Germany tongue-lashes Google for abusing people’s ‘right to be forgotten’

google, germany, right to be forgotten

A few years back the European Union enacted a law that entitled netizens to the ‘right to be forgotten,’ obligating Google to act on user requests to remove “outdated” and “irrelevant” links in searches for their names. But despite wiping off over 760,000 links from the web, Germany is still not happy with Google.

While the Big G has processed more than 1.7 million requests, the way its URL removal system currently works makes it relatively easy to locate already deleted entries.

Whenever the company receives a takedown appeal, it automatically forwards the request to the popular Lumen database and replaces the original contents of the page with the following text: “As a reaction to a legal request that was sent to Google, we have removed one search result. You can find further information at LumenDatabase.org.” What is problematic is that the link to the original page still appears on Lumen.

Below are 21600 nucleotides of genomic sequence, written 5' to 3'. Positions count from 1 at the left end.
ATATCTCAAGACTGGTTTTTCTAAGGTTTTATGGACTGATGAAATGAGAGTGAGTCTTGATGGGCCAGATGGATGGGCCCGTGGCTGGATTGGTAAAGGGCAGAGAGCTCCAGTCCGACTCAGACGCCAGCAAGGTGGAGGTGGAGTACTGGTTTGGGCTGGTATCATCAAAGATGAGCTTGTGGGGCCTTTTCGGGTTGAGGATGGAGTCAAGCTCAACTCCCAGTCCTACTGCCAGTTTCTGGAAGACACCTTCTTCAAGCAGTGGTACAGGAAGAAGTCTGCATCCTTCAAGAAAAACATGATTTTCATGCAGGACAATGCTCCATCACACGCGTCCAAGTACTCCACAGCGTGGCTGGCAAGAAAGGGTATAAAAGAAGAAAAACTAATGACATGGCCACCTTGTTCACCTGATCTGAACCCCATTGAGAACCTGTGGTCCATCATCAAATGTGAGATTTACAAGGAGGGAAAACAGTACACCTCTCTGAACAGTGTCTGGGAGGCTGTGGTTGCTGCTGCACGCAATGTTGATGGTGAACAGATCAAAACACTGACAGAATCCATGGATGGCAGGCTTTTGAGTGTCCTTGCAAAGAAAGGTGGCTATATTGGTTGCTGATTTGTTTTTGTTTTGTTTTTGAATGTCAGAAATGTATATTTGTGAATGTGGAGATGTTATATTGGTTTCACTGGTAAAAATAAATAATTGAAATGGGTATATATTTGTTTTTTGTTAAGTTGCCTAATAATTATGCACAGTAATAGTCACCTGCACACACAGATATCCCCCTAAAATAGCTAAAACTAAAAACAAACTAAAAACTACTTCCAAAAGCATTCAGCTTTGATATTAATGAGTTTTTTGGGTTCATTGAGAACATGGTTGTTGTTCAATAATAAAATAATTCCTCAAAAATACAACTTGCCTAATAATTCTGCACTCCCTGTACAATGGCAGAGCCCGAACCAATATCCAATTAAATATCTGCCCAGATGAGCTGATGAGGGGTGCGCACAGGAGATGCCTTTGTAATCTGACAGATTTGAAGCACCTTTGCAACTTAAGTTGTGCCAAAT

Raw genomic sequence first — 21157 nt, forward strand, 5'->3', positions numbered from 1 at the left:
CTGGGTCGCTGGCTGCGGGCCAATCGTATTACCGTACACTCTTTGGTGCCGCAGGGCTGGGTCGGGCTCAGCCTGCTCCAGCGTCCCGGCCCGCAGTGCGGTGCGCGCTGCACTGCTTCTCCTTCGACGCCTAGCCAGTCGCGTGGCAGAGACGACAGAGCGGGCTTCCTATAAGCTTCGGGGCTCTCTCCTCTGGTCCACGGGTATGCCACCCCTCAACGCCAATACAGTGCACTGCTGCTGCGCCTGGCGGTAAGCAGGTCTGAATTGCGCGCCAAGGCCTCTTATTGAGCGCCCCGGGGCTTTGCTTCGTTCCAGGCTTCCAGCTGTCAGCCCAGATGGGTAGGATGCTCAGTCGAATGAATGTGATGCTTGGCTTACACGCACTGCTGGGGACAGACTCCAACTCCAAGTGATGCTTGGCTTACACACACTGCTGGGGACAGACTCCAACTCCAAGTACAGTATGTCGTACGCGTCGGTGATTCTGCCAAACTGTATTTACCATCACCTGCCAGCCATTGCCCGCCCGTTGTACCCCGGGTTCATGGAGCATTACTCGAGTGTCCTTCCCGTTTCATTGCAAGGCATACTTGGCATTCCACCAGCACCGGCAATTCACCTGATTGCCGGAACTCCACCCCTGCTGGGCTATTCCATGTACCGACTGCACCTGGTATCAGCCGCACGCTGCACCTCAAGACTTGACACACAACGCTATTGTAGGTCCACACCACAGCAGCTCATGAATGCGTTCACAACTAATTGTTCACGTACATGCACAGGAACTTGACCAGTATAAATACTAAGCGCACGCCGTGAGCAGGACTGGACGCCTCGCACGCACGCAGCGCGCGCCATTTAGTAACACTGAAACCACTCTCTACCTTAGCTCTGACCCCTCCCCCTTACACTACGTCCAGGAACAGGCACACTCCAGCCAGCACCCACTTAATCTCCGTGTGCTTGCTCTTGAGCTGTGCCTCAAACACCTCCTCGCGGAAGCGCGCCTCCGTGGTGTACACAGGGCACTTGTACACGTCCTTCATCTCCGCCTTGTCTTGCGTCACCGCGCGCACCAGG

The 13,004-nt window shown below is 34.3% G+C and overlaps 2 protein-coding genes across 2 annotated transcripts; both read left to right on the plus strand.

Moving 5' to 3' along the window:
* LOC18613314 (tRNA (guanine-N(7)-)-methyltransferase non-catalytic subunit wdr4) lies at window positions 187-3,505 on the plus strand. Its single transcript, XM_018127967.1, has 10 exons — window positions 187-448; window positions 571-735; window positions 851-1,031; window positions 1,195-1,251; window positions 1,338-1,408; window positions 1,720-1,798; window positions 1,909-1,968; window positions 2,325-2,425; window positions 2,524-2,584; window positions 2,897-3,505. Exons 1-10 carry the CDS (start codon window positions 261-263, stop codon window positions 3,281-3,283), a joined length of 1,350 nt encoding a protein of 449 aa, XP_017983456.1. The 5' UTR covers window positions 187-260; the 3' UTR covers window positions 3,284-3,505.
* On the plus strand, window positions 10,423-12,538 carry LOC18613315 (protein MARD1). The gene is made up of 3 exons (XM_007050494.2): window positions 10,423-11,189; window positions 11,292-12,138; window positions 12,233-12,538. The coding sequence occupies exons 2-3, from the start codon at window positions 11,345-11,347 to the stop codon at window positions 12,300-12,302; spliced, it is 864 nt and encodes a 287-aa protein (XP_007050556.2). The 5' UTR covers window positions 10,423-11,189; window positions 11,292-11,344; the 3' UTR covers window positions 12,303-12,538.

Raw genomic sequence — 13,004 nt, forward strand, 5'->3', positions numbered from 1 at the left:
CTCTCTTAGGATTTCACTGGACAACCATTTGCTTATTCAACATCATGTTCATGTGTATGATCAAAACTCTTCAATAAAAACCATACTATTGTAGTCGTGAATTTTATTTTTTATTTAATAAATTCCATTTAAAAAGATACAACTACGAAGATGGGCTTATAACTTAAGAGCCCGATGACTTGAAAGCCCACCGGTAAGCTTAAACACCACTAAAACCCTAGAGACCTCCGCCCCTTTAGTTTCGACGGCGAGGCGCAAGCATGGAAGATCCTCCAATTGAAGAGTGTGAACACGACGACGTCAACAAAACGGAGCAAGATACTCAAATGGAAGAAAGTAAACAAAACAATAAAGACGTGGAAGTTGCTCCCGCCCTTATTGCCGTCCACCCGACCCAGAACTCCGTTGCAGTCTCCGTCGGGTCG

Unfortunately for Google, Germany is having none of its shenanigans.

The Higher Regional Court of Munich has issued an injunction (obtained by The Register) against the internet giant, demanding that the company stop forwarding takedown notices to Lumen and subsequently linking to the resulting database entry (where links to the removed pages still appear).

Though Google does that for the sake of transparency, the court elaborates the problem with the current approach is that it leaves removed pages rather acessible: All it takes is essentially one extra click.

The Mountain View heavyweight has repeatedly struggled to implement a proper link removal system for its users.

Although the company complies with most requests submitted through its online form, reports from last year indicated ‘removed’ links continue to appear when searched from its global Google.com site. This meant that users outside of Europe could get the full unedited search results simply by using a VPN.

One of the possible solutions to this conundrum would be to put the ‘right to be forgotten’ in effect globally – but Google isn’t too keen on the idea from the looks of it.

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